I have had a few friends asking in the last few months whether or not it is worth it to self-pub online, particularly on Kindle. We all want an audience. Have I expanded mine? I’ve been wondering for months how to best to share my experience, one phone call and email at a time? Or should I post something on a blog somewhere? And now that I have a blog with writing a platform, I wondered what I could say that wouldn’t be just spewing my opinion.
I have experience in both realms, yes, but honestly no one has an opinion about publishing that is worth a damn these days. All experiences are individual. All opinions are worthless. So little is replicable. So much is crowd-sourced, whether that be in a united front or by some quickly drying hot-glue of kinship that is barely visible.
Self-publishing though? Since I run with a bit of a literary crowd, me with my fancy MFA and all that, it is a concern to a lot of us. There is no arguing that being published by a traditional publisher gives you some validation. It doesn’t mean you are a great writer or that your book is necessarily worth the attention of the masses, but it does mean that someone other than yourself is willing to back the costs of your work’s production. And it’s hard to get a publisher. Those of us who have trudged down the ego-breaking road of romancing a old-fashioned publishing house get a little irked about everyone going straight for the reward.
All that said, my next novel will probably be published by me and through Kindle. I don’t have an agent and even though I’ve had an agent (big fancy New York style, even) I don’t know that I’ll be able to get another, at least not for the novel I’m talking about. Plus I have a couple of projects I want to work on that I think may lend themselves better to Kindle and Nook.
With this in mind I decided to test the eBook market with a collection of pieces that tied into my memoir LIFT, the idea being to offer it in conjunction with the Red Hen Press release of the memoir on Kindle. I wanted to offer the collection RISE to anyone who had read LIFT for free. I gave away freebies through Smashwords, which is a great platform. For the purposes of this post, however, we are just going to look at the Amazon numbers.
I promoted RISE pretty heavily on Facebook, Twitter and my blogs. I had an online release party and some giveaways. I only gave away about 50 downloads in those first few months and sold a few on Amazon, then in September I made it free to all. Here are what the numbers looked like:
Turns out it’s pretty hard to sell things, even for $.99, but I was really just hoping for readership. And a funny thing happened on the way to readership.
I had never published anything through Kindle and on Smashwords before (which distributes to all the other eBook sellers) so I wanted to do a practice run. I formatted a short story which had been published previously (and the rights reverted back), put my dog on the cover and put it up for $.99. It sold a few copies, which surprised me. I wasn’t really promoting it. And it received a few kind words. So I decided to offer it for free.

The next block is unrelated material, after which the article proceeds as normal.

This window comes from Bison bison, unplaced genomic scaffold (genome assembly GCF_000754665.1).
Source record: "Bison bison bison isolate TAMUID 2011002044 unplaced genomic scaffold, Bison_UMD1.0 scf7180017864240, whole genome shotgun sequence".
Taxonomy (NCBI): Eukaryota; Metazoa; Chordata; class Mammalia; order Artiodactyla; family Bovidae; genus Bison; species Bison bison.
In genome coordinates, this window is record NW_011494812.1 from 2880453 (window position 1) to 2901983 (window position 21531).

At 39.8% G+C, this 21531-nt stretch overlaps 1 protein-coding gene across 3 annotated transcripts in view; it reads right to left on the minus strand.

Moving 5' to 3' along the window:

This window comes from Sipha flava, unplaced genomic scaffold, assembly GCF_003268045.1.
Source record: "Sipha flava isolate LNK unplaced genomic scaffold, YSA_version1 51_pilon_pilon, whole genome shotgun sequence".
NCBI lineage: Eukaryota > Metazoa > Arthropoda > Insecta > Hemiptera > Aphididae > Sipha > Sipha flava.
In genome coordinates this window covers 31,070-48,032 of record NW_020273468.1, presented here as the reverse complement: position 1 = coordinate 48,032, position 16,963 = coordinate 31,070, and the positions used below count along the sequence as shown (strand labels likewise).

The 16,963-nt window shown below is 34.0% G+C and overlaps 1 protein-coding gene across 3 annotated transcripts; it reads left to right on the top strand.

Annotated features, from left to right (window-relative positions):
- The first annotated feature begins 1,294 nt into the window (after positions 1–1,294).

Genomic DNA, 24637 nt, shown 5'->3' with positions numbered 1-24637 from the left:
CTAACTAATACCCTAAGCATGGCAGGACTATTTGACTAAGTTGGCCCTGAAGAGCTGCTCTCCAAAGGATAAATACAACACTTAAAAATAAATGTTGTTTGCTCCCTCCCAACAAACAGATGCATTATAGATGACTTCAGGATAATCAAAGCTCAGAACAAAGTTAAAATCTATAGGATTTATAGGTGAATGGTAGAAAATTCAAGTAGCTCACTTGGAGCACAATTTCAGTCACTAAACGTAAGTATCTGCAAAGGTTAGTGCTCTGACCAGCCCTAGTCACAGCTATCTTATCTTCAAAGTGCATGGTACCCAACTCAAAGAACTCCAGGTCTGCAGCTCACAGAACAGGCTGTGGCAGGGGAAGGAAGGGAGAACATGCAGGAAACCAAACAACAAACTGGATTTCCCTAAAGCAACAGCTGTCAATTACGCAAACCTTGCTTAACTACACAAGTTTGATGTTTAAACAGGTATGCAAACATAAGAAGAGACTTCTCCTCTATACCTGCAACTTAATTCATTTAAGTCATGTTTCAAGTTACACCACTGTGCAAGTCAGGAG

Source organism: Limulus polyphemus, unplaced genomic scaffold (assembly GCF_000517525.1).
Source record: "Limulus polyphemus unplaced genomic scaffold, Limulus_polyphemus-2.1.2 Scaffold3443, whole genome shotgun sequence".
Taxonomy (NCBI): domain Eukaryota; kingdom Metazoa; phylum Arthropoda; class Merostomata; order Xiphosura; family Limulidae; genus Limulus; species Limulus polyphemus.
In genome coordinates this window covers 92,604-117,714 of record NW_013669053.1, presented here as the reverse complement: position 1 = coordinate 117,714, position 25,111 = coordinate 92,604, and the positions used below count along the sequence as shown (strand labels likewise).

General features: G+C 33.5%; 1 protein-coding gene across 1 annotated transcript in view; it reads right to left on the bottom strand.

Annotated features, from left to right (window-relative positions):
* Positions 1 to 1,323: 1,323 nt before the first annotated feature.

(The trick to making an eBook free on Amazon is to click “Tell us about a lower price” and give them the link to where it is free on Smashwords or B&N. They will eventually make it free.)
In August my short story, ONE MORE WINTER became free and the numbers startled me. I mean a difference of 17,000 copies, really, in a very similar time period.
|ONE MORE WINTER|
And it did even worse than RISE (which I thought did pretty well until I watched the give-away numbers for ONE MORE WINTER). “Huh,” I thought. “Was it the description, the story itself, that there wasn’t a dog on the cover? What made ONE MORE WINTER such an appealing download?” TIGER, TIGER had not been previously published. It was a much darker story. It probably wasn’t wise to post something that an editor hadn’t blessed. All the same, I can’t resist a puzzle and I was dying to figure out the disparity between my first two offerings. So I brushed it off and published it. I just wish it had given me more answers.
Some thoughts to consider:
- Downloads do not indicate readership. Lots of people download without reading, especially if its free.
- Downloads are triggered by something other than the story itself (because you can’t read the whole thing before you download it)
- Most of the reviews on ONE MORE WINTER came AFTER the bulk of the downloads, therefore people were not initially downloading based on peer reviews
- People who download free selections on Amazon are a much different audience than say, individuals who buy everything that Neil Gaiman writes or subscribe to literary magazines
- In a similar time-frame, the downloads of ONE MORE WINTER are 905% of RISE and 1,116% of TIGER, TIGER
- What do I know? I’m just a writer.
So will putting a few of your previously published shorts with the rights reverted back help you build a larger audience? Maybe. I love it when authors whose books I already buy offer little tidbits. I’ve been known to download $.99 eBooks and then buy the next three by the author at normal price. But will it help you? Hell if I know.
All these table to say — no matter how I try, I can’t figure out how this shit works. It just does or it doesn’t and what you should do if want people to read your words — is write. Write more, write better than you did yesterday. Be honest, even in your fiction. (and you don’t have to tell the truth to be honest.) Write for yourself, for that lover or friend who you have never met but you know you could woo with words if you caught her eyes, whispered in her ear. Love the audience you have. You owe it to them.
PS– if you figure out what all this means, please tell me. It will just be our little secret. (Until it’s not.)
PPS — I have no idea how to calculate percentage increases. Thank the gods there’s an online calculator for that.